Talk Talk handles data for its huge customer base on a daily basis. Like all businesses, they have a legal responsibility to ensure that this data is kept secure and up to date. However, the telecommunications company were recently dealt the biggest fine in the history of the Information Commissioner's Office when they were ordered to pay a £400,000 fine for losing customer data.
Last October, a breach of Talk Talk’s website resulted in the theft of data from 157,000 customers and in some cases, this included credit card numbers and sort codes.
But Talk Talk aren’t alone in these data breaches, and undoubtedly, there are lessons that businesses should be learning from breaches by any organisation. We have a responsibility to protect sensitive information and rely on trust to build strong customer relationships. So here are 5 data protection lessons to learn from these breaches:
Scrutinize Your Policies & Procedures
If large companies are able to identify a potential weakness in their system beforehand, there may be no data breaches at all. Businesses should take note of this and implement regular checks and evaluations of their data protection procedures. Technology evolves quickly, so your organisation needs to regularly review how you handle data, what data you hold and who is responsible for it, amongst other things.
Large organisations often fail to properly scan for threats in their systems and so don’t even know that the vulnerable web pages that were the focus of the attack existed. Had they evaluated their data protection procedures, they may have identified that their data scanning was inadequate.
Regular reviews like this could help reduce the risk of a data breach and also helps to show your customers that you are handling their data responsibly. Not auditing your policies on a regular basis could cause weaknesses to develop without you noticing, so make sure that all policies and procedures for data protection are always relevant and up to date.
Particularly in a small business, you’ll need to place some element of trust in employees to spot and flag up potential weaknesses. Because of this, training your employees to handle and process data responsibly is essential. If your employees are aware of best practices for handling and processing data, they are more likely to spot potential issues with your procedures.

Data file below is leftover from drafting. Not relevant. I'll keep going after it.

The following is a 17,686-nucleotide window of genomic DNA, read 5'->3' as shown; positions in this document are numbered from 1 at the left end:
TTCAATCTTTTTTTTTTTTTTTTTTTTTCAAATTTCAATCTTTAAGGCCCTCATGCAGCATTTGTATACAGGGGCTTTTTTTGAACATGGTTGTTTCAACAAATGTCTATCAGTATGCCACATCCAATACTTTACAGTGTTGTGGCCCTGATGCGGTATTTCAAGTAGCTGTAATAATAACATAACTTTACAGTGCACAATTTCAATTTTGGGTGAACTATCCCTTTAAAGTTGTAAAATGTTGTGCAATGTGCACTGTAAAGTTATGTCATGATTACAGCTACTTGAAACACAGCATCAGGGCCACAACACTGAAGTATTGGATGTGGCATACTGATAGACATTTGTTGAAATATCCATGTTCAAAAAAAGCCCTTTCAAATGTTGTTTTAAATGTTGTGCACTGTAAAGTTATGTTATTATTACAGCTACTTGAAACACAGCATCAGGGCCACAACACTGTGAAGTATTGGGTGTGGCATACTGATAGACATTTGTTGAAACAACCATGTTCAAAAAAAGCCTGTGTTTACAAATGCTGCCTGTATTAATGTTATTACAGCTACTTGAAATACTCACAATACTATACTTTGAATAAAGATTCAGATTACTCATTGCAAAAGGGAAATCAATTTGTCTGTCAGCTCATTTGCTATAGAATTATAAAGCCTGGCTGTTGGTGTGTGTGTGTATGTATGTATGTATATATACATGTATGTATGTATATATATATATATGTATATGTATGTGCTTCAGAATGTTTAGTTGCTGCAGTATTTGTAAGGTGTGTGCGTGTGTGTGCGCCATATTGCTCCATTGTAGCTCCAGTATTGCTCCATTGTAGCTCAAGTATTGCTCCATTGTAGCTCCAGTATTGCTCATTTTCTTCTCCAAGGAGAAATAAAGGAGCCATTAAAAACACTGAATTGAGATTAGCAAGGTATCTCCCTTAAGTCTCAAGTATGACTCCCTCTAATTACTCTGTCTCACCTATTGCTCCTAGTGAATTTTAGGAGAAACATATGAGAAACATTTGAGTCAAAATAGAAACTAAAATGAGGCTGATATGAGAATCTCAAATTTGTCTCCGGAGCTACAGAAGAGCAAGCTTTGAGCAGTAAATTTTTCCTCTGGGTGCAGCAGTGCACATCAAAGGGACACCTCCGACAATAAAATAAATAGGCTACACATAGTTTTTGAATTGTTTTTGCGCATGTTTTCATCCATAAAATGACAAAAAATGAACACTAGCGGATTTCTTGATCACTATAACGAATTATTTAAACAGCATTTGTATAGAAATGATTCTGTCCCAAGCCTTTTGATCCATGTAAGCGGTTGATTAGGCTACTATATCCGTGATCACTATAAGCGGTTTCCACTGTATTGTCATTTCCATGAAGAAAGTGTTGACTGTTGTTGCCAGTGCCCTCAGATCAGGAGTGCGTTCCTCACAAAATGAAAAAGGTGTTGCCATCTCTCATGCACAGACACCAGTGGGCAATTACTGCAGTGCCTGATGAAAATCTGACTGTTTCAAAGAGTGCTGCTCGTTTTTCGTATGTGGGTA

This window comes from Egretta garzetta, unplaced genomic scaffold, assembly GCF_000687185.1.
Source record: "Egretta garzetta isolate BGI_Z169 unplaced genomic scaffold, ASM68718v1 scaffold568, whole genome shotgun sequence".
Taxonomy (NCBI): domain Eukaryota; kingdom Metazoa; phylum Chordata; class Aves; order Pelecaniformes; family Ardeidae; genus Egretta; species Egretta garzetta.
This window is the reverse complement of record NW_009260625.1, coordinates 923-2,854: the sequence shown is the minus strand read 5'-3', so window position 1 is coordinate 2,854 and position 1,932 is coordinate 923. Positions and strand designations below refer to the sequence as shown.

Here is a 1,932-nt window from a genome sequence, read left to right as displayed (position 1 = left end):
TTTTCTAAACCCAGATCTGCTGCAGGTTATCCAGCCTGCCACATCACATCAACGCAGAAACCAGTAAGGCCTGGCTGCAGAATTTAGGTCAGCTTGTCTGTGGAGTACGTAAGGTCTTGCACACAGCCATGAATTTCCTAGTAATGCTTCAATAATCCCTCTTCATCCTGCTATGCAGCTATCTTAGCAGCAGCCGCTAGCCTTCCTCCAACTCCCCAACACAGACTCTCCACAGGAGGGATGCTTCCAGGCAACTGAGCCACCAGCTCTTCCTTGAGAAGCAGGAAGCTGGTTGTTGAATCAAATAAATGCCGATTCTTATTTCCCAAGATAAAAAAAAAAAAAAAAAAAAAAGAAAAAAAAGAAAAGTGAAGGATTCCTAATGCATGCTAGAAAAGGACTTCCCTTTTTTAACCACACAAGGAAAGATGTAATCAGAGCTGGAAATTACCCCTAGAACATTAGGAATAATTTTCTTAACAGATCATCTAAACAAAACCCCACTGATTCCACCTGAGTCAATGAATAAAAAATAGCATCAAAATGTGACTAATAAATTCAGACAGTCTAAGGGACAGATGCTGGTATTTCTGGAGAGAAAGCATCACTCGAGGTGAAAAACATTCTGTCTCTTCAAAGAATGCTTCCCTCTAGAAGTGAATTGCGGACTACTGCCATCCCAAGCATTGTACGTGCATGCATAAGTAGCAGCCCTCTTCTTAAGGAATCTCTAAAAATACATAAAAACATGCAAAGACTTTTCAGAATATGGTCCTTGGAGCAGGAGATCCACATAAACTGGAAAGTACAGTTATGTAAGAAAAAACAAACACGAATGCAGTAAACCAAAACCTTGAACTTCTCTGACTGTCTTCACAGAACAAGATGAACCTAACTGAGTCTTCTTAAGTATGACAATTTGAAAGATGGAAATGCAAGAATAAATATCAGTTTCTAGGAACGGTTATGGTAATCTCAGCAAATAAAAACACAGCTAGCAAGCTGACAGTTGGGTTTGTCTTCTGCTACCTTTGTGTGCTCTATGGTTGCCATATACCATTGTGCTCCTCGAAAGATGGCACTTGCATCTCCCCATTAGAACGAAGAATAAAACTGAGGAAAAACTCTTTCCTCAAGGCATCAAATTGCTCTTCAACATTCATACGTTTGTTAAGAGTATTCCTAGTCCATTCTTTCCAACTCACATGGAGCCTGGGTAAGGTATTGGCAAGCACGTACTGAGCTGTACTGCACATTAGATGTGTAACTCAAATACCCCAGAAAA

Having well trained employees won’t stop attempts at malicious attacks, but if your staff are following procedures well, actually stealing data should be a lot more difficult. If you’re looking to train employees in data protection but don’t know where to start, we’ve produced an office manager’s data protection checklist that should point you in the right direction.
Co-Ordinate with 3rd Parties
In the case of the Talk Talk breach, the stolen data was part of a legacy system inherited from Tiscali. This illustrates how important it is to not only evaluate your own systems, but to be sure of any data kept by third parties. Companies should identify and eliminate the weaknesses they inherit from legacy systems, but most do not. Instead, many leave the vulnerabilities in place until the inevitable happens.
When coordinating with other organisations and sharing data, you should be evaluating the strength and reliability of these other parties. You are still responsible for your customer data whether it’s transferred to you from another organisation, or you’re sharing data with another company.
The data protection procedures of other companies are not totally within your control, so assess whether this could be a risk when sharing data. If your customer data is lost from a 3rd party system, it still reflects badly on your business and could damage customer trust.
Implement a Breach Plan
If the worst does happen, and customer data is lost, you need a strong plan in place and ready to go. Immediately after a data breach, your reaction could be the difference between keeping and losing customers.
But many large companies’ initial reaction to breaches are not decisive.
Think about your customers’ worries and anxieties after a data breach. Your response needs to be quick, decisive and reassuring. Particularly for a small business, something like a data breach could be incredibly damaging to customer confidence. If you’ve done everything possible to demonstrate best practice up to this point, reassure your customers that you are acting rapidly and keep them informed at every stage.
Learn from Experience
Perhaps the most telling and shocking fact about many large company’s data breaches, is that they have breaches over and over again - without learning from their experiences. If companies act appropriately after the first breach and carry out a full data protection and security audit, second, and particularly devastating third breaches, may not happen.
If customer trust is not significantly damaged by a data breach, then demonstrating that you have not learned from your mistakes by allowing another breach certainly will damage trust.
Your business has both legal and moral responsibilities to keep customer data secure. When it comes to your small business, demonstrate that you have learned from any data breaches or losses of data. Small businesses are built on the trust of their customers and on building strong relationships. Don’t let all of your hard work go to waste by handling data poorly.
The severity of the mistakes made by large companies are reflected in the record fines handed out by the ICO. Not only that but the loss of so many customers demonstrates the impact that a data breach can have on an organisation. Having strong data protection procedures, training and planning in place should ensure that your business is able to handle data responsibly and maintain the trust of your customers.